In the last ten years I’ve owned a road bike, a mountain bike, a cyclocross bike, a carbon fiber triathlon rocket, and even a heavy-duty electric commuter bike (complete with a large wire mesh front basket and full-size rear rack!). I looked at each of these bikes as solutions to a particular set of problems – or riding requirements such as, racing, riding the trails, or even getting groceries home without a car.
Folding bikes, while sometimes scorned by “purists,” also serve as a solution to a particular set of problems or riding requirements. The fact that they do so by introducing a constant stream of innovative designs and technology has, in my opinion, earned them a spot at the table of mainstream bikers. However, before we start talking about all the cool features and functions offered by folding bikes, lets review the benefits that folding bikes offer.
Folding bikes only require 35-70 percent of the storage space of full-sized bikes. This makes storage at home and the office easier. Keeping a bike indoors is typically safer (not as easy for bike thieves to walk off with your ride) and protects your bike from the elements.
A compact bike is also easier take on trips, either in the trunk of your car, or on a train or bus. For example, I often ride to work in the morning, fold up my bike at the office for storage during the day, and then take the train home at night (I don’t like riding in traffic when it’s dark). Alternatively, you can do things like taking a leisurely trip from your home in one direction and then taking the train home at the end of your trip, thus avoiding doubling back over your same route.
Built for Frequent and Convenient Usage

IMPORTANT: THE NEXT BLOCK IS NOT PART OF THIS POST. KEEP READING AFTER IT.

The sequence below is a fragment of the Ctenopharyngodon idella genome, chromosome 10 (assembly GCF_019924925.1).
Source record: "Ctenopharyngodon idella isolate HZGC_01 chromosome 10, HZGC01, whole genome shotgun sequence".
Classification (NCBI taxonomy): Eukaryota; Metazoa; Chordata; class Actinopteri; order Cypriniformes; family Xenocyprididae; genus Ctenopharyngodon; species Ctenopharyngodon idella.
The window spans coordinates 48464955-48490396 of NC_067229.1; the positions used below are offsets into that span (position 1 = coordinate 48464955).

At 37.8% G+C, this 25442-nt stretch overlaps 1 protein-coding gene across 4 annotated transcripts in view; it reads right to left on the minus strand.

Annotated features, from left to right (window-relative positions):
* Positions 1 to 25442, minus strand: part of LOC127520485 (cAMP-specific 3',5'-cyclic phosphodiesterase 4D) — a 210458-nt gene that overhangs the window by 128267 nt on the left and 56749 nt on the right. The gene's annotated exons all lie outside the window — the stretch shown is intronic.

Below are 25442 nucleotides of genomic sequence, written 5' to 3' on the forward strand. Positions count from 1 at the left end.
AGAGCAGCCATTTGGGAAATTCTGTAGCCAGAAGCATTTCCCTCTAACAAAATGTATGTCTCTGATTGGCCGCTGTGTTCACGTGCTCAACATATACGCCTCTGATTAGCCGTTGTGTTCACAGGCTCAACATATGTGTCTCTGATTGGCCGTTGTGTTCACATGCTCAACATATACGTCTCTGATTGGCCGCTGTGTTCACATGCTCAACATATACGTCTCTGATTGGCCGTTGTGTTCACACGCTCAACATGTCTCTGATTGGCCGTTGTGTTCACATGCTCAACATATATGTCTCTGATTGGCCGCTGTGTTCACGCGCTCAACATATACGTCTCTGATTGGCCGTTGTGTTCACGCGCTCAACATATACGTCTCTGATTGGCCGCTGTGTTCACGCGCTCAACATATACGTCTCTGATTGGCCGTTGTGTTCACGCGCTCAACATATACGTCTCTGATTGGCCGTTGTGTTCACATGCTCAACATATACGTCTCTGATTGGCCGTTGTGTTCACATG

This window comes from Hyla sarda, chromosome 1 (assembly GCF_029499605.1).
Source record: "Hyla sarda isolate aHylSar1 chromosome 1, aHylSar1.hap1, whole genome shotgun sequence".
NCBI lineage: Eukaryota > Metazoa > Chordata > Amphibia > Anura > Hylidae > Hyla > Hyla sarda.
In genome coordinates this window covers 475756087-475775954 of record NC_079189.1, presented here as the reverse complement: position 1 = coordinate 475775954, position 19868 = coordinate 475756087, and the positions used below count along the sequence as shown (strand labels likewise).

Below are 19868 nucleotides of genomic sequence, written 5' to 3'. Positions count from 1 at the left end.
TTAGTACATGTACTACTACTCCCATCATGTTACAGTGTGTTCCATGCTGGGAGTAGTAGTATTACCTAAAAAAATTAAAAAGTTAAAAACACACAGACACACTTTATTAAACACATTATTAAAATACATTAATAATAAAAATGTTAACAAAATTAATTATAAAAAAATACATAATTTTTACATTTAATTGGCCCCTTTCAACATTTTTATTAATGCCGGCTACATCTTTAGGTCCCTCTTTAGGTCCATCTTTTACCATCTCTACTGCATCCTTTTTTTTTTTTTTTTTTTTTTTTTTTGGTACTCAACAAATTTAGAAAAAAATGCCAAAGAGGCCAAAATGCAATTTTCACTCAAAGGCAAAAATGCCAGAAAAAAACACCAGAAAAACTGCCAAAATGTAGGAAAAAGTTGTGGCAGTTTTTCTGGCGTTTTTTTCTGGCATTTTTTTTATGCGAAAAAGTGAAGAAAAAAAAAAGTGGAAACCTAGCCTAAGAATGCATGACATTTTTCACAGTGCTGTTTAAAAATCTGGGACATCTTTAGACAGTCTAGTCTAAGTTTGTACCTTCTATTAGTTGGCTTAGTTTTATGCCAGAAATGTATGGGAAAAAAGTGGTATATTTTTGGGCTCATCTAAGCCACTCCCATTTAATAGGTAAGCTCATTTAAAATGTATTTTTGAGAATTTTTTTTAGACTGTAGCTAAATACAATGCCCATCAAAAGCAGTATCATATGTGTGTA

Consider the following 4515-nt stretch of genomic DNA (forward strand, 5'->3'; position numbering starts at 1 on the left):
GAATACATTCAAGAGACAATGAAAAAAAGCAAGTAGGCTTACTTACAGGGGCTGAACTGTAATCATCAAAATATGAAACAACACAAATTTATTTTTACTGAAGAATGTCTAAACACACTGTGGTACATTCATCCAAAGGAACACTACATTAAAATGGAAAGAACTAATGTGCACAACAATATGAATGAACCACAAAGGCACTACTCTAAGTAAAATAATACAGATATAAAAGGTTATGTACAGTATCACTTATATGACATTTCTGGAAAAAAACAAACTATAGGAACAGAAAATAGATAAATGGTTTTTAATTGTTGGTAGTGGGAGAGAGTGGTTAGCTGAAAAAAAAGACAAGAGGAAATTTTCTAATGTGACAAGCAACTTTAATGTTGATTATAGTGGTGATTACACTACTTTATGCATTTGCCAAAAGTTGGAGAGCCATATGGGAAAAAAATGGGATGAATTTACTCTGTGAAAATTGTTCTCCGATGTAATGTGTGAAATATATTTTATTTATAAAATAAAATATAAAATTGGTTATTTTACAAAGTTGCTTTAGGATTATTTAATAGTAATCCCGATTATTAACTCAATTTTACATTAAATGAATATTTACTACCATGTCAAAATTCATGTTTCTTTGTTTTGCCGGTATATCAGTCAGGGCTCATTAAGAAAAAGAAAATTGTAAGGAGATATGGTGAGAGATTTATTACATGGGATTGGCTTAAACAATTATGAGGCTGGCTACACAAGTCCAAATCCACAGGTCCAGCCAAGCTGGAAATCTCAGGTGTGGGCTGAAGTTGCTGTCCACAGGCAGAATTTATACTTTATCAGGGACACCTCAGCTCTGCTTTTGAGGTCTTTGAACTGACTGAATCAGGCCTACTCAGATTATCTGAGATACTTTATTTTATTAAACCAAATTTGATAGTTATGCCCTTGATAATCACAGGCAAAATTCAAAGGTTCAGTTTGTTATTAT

Folding bikes are typically designed to be high frequency high use vehicles. They are usually “over built” from durable materials. They also tend to take a minimalist approach to design. For example, several Bromptonmodels offer just three gears in the belief that for most urban commuters, the range provided by those gears is more than enough and that the pay off in reduced weight, complexity and cost is worth the reduced selection.
One of my favorites is that most folding bikes don’t’ use clipless pedals. I know that this a rider preference. But it’s hard to image any serious road bike or tri-bike owner not opting for clipless. For me, I like the freedom of being able to hop on my bike with whatever I have on my feet at the time, whether it be my work shoes, soccer shoes, or flip flops. It’s all about convenience.
All Shapes and Sizes
Folding bikes come in an increasingly wide variety of shapes, sizes, weights, and “fold-abilities.” Whether you are looking for an urban commuter to zip from one meeting to the next that quickly folds into a nice neat and small package or recumbent that you can take on long country rides and then fold up to fit in a trunk or take on train back to the city, you will have plenty of options to choose from.
More Frequent Usage
If a bike is easier or more convenient to use and to store, it stands to reason that it will be used more often. In my case, I’m averaging almost double the weekly mileage on my folding bike than I did on any of my previous bikes. The fact that I don’t have to limit my rides to weekends or up-before-the-sun rides during the week, means that I can rack up some pretty good mileage during the week commuting to the office and then do some interesting ride out and train back runs on the weekends.
Of course, my folding bike isn’t going to help me win in any triathlons, mountain bike races or road races. Nor, will it help me set any land speed records. But, I’m ok with that. For me riding a bike is fun in itself, and definitely beats sitting in a car, or commuting via a bus or train. So to that end, a bike that lends itself to regular usage is a bike worth having.